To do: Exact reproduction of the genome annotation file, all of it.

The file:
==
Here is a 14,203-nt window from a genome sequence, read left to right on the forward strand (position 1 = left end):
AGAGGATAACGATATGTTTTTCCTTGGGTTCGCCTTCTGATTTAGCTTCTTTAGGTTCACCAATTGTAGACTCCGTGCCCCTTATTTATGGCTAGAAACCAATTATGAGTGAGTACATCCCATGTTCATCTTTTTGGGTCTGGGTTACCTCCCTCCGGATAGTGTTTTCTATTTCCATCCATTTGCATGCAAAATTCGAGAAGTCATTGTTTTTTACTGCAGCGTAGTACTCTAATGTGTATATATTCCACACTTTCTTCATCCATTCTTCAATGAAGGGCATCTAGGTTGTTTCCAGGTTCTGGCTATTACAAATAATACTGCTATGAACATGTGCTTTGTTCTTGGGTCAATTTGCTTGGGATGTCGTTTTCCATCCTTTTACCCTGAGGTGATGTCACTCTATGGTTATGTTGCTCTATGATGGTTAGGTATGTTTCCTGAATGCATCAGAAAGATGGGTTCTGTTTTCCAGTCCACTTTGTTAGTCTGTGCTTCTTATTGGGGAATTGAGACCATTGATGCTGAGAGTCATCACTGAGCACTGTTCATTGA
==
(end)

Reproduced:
Here is a 14,203-nt window from a genome sequence, read left to right on the forward strand (position 1 = left end):
AGAGGATAACGATATGTTTTTCCTTGGGTTCGCCTTCTGATTTAGCTTCTTTAGGTTCACCAATTGTAGACTCCGTGCCCCTTATTTATGGCTAGAAACCAATTATGAGTGAGTACATCCCATGTTCATCTTTTTGGGTCTGGGTTACCTCCCTCCGGATAGTGTTTTCTATTTCCATCCATTTGCATGCAAAATTCGAGAAGTCATTGTTTTTTACTGCAGCGTAGTACTCTAATGTGTATATATTCCACACTTTCTTCATCCATTCTTCAATGAAGGGCATCTAGGTTGTTTCCAGGTTCTGGCTATTACAAATAATACTGCTATGAACATGTGCTTTGTTCTTGGGTCAATTTGCTTGGGATGTCGTTTTCCATCCTTTTACCCTGAGGTGATGTCACTCTATGGTTATGTTGCTCTATGATGGTTAGGTATGTTTCCTGAATGCATCAGAAAGATGGGTTCTGTTTTCCAGTCCACTTTGTTAGTCTGTGCTTCTTATTGGGGAATTGAGACCATTGATGCTGAGAGTCATCACTGAGCACTGTTCATTGA